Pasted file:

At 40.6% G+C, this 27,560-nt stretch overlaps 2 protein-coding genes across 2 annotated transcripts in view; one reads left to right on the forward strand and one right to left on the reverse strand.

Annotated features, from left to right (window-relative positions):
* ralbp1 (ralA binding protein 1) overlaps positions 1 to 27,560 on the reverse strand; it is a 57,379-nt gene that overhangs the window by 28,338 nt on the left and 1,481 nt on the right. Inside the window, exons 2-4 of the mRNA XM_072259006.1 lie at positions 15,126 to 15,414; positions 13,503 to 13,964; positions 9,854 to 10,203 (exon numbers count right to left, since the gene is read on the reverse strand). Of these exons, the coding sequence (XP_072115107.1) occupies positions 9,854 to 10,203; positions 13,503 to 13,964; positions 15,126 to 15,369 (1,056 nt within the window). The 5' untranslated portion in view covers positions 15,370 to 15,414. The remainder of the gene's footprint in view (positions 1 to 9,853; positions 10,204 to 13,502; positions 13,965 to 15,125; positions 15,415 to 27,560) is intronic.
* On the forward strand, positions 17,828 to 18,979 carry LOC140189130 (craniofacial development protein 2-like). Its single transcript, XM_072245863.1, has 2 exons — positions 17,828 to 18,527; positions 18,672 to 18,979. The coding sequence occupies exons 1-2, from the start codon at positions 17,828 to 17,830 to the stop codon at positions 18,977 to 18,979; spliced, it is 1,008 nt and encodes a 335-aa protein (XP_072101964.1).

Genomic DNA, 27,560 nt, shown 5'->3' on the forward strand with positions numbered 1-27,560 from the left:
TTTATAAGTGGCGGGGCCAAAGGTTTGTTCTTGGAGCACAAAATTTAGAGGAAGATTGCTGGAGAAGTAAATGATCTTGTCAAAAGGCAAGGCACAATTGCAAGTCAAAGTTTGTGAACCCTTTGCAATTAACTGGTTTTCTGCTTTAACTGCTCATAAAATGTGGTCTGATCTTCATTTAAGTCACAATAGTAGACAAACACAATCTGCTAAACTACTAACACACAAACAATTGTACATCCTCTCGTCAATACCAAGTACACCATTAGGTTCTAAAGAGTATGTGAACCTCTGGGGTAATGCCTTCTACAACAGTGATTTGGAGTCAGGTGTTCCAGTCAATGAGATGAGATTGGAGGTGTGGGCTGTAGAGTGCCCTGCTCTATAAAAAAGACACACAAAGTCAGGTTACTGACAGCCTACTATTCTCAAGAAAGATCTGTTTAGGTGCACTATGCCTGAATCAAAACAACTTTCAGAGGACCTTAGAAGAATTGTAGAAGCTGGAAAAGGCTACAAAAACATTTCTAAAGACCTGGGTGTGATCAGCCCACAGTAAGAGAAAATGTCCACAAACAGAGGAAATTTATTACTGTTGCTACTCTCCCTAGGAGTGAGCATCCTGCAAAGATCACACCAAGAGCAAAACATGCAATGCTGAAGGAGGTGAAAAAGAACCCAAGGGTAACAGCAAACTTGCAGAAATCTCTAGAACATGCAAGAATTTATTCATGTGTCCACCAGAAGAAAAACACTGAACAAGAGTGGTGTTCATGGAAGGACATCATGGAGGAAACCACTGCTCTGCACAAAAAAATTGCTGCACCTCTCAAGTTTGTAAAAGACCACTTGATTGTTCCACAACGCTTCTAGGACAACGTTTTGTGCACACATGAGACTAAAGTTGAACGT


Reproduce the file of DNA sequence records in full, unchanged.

At 40.6% G+C, this 27,560-nt stretch overlaps 2 protein-coding genes across 2 annotated transcripts in view; one reads left to right on the forward strand and one right to left on the reverse strand.

Annotated features, from left to right (window-relative positions):
* ralbp1 (ralA binding protein 1) overlaps positions 1 to 27,560 on the reverse strand; it is a 57,379-nt gene that overhangs the window by 28,338 nt on the left and 1,481 nt on the right. Inside the window, exons 2-4 of the mRNA XM_072259006.1 lie at positions 15,126 to 15,414; positions 13,503 to 13,964; positions 9,854 to 10,203 (exon numbers count right to left, since the gene is read on the reverse strand). Of these exons, the coding sequence (XP_072115107.1) occupies positions 9,854 to 10,203; positions 13,503 to 13,964; positions 15,126 to 15,369 (1,056 nt within the window). The 5' untranslated portion in view covers positions 15,370 to 15,414. The remainder of the gene's footprint in view (positions 1 to 9,853; positions 10,204 to 13,502; positions 13,965 to 15,125; positions 15,415 to 27,560) is intronic.
* On the forward strand, positions 17,828 to 18,979 carry LOC140189130 (craniofacial development protein 2-like). Its single transcript, XM_072245863.1, has 2 exons — positions 17,828 to 18,527; positions 18,672 to 18,979. The coding sequence occupies exons 1-2, from the start codon at positions 17,828 to 17,830 to the stop codon at positions 18,977 to 18,979; spliced, it is 1,008 nt and encodes a 335-aa protein (XP_072101964.1).

Genomic DNA, 27,560 nt, shown 5'->3' on the forward strand with positions numbered 1-27,560 from the left:
TTTATAAGTGGCGGGGCCAAAGGTTTGTTCTTGGAGCACAAAATTTAGAGGAAGATTGCTGGAGAAGTAAATGATCTTGTCAAAAGGCAAGGCACAATTGCAAGTCAAAGTTTGTGAACCCTTTGCAATTAACTGGTTTTCTGCTTTAACTGCTCATAAAATGTGGTCTGATCTTCATTTAAGTCACAATAGTAGACAAACACAATCTGCTAAACTACTAACACACAAACAATTGTACATCCTCTCGTCAATACCAAGTACACCATTAGGTTCTAAAGAGTATGTGAACCTCTGGGGTAATGCCTTCTACAACAGTGATTTGGAGTCAGGTGTTCCAGTCAATGAGATGAGATTGGAGGTGTGGGCTGTAGAGTGCCCTGCTCTATAAAAAAGACACACAAAGTCAGGTTACTGACAGCCTACTATTCTCAAGAAAGATCTGTTTAGGTGCACTATGCCTGAATCAAAACAACTTTCAGAGGACCTTAGAAGAATTGTAGAAGCTGGAAAAGGCTACAAAAACATTTCTAAAGACCTGGGTGTGATCAGCCCACAGTAAGAGAAAATGTCCACAAACAGAGGAAATTTATTACTGTTGCTACTCTCCCTAGGAGTGAGCATCCTGCAAAGATCACACCAAGAGCAAAACATGCAATGCTGAAGGAGGTGAAAAAGAACCCAAGGGTAACAGCAAACTTGCAGAAATCTCTAGAACATGCAAGAATTTATTCATGTGTCCACCAGAAGAAAAACACTGAACAAGAGTGGTGTTCATGGAAGGACATCATGGAGGAAACCACTGCTCTGCACAAAAAAATTGCTGCACCTCTCAAGTTTGTAAAAGACCACTTGATTGTTCCACAACGCTTCTAGGACAACGTTTTGTGCACACATGAGACTAAAGTTGAACGT